Don't buy upgrades.....

We’ve all been there:

You roll up to your local road/crit/cx/xc/tri race. You pull your bike out of the car and ride it around the parking lot.  You make sure everything shifts well and you hope that on the car ride over your bottom bracket somehow magically stopped creaking.  It’s still creaking. You make your way over to registration, look up your USAC license number on your phone (because you can never remember it), get your number, and grab a spot on a picnic bench to pin your jersey with the appropriate number of safety pins (at least 7, I prefer 9).
You look up and suddenly see something that makes you roll your eyes so hard they almost get stuck in the back of your head.  A father of a U13 racer pulls their kids road/crit/cx/xc/tri bike out of the back of their King Ranch XXL Platinum Raptor Pickup Truck.  The bike has got to be worth at least $10,000. It’s made of the highest modulus carbon fiber. The also carbon wheels are at least 60mm deep because a 10 year old needs every aero advantage they can get. The bike lacks mechanical shifting, opting for electronic everything and not one, but two power meters.  Their child hops out of the passenger side and stretches his legs.  He’s already wearing his all black aero skinsuit, aero helmet, and aero shoe covers that silhouette those s-works shoes that you missed out on last year because your wife says that your kid HAS to go to daycare and can’t stay at home and watch TV all day.

This begs the questions:

Is it okay for kiddos to have bikes like this?

Of course it is.  If you have the means, why wouldn’t you want your kids to ride the nicest, coolest, bikes you could afford them? I know that if I had money to burn, my child would be on some 9 pound, mostly robotic, bike.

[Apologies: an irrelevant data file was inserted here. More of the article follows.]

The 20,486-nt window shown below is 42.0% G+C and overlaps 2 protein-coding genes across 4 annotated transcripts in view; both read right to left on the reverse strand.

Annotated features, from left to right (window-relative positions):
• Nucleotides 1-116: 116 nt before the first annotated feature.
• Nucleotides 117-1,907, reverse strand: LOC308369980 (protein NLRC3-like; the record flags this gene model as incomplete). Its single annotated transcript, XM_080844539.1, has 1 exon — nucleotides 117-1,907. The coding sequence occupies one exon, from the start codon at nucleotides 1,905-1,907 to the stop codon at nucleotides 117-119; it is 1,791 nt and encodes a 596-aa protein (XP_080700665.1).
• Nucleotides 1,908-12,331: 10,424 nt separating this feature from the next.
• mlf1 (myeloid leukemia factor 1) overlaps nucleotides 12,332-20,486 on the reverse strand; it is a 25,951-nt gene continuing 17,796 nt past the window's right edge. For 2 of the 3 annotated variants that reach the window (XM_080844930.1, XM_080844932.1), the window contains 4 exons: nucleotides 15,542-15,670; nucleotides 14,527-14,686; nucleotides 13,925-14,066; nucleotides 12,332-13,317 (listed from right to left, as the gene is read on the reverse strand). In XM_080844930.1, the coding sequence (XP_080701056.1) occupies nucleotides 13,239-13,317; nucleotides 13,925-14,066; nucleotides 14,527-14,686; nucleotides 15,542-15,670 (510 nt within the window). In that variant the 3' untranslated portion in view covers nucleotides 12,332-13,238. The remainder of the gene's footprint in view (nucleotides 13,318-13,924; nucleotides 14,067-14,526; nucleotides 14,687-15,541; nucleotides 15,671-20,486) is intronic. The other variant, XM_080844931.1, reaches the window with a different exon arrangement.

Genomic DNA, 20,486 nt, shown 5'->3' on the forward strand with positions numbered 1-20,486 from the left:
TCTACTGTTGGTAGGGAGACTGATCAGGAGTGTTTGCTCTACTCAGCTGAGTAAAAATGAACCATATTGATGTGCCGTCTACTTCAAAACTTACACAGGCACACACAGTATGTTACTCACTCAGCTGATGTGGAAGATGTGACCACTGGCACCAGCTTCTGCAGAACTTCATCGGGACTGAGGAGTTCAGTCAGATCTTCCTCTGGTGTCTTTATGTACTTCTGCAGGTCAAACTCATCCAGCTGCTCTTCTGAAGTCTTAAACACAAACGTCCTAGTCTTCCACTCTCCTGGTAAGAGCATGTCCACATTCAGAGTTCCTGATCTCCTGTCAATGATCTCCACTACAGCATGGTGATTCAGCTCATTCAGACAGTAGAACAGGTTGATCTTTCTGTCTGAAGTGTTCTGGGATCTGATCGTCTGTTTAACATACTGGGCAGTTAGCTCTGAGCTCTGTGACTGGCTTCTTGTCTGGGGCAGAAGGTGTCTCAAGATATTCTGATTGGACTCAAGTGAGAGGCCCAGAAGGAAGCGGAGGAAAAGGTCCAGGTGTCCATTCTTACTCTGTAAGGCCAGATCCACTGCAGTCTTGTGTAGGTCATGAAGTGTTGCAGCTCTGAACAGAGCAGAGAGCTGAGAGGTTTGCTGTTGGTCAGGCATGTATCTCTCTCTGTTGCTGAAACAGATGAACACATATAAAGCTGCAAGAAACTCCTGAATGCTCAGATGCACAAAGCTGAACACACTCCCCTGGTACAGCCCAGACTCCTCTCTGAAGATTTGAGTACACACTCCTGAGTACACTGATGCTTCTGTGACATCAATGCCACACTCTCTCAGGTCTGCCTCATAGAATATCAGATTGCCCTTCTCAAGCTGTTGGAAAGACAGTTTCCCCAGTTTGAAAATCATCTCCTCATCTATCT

But is it GOOD for them to ride these bikes? Does it help their riding?

We think not. If a kid can pedal a heavy bike well, they can definitely pedal a light bike. Think about how stoked they would be when they finally do get a super nice, high-tech bike after a couple years of learning to ride your old hand-me-down or parts-bin bike (professionally assembled by your local bike shop, of course). It gives them a goal to strive for, another reason for them to be stoked on riding bikes with dad (or mom)! Also, kids grow like weeds! It just doesn’t make sense for parents to be buying a new bike frame to fit their kids every year. While most components are not height specific and can be transferred from frame to frame, does it make sense to have to buy a new, proper fitting frame every year for your up and coming super star bike racer? To this note, what if they lost interest? Your kid shouldn’t be riding bikes because they have a really nice bike, they should be riding bikes because they are stoked to get shreddy!

Merckx said it best:

“Don’t buy upgrades, ride up grades”

(and now we have a series of Original StemCap Covers to help you remember this!)